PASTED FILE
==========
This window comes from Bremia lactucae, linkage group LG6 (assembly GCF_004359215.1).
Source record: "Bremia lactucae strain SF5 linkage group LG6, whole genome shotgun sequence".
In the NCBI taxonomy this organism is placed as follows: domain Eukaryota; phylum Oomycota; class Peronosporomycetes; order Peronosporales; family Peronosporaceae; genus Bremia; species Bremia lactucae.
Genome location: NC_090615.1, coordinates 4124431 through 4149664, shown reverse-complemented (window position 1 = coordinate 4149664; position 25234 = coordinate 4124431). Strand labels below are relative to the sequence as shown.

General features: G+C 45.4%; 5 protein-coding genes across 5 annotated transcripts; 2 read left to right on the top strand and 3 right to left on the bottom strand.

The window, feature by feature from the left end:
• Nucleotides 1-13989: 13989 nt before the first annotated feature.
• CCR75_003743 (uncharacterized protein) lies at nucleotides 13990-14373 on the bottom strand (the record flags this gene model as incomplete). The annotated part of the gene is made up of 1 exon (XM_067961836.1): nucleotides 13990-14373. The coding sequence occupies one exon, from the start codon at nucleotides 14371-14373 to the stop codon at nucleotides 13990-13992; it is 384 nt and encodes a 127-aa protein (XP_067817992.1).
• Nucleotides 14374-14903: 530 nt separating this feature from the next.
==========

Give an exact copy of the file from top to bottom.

This window comes from Bremia lactucae, linkage group LG6 (assembly GCF_004359215.1).
Source record: "Bremia lactucae strain SF5 linkage group LG6, whole genome shotgun sequence".
In the NCBI taxonomy this organism is placed as follows: domain Eukaryota; phylum Oomycota; class Peronosporomycetes; order Peronosporales; family Peronosporaceae; genus Bremia; species Bremia lactucae.
Genome location: NC_090615.1, coordinates 4124431 through 4149664, shown reverse-complemented (window position 1 = coordinate 4149664; position 25234 = coordinate 4124431). Strand labels below are relative to the sequence as shown.

General features: G+C 45.4%; 5 protein-coding genes across 5 annotated transcripts; 2 read left to right on the top strand and 3 right to left on the bottom strand.

The window, feature by feature from the left end:
• Nucleotides 1-13989: 13989 nt before the first annotated feature.
• CCR75_003743 (uncharacterized protein) lies at nucleotides 13990-14373 on the bottom strand (the record flags this gene model as incomplete). The annotated part of the gene is made up of 1 exon (XM_067961836.1): nucleotides 13990-14373. The coding sequence occupies one exon, from the start codon at nucleotides 14371-14373 to the stop codon at nucleotides 13990-13992; it is 384 nt and encodes a 127-aa protein (XP_067817992.1).
• Nucleotides 14374-14903: 530 nt separating this feature from the next.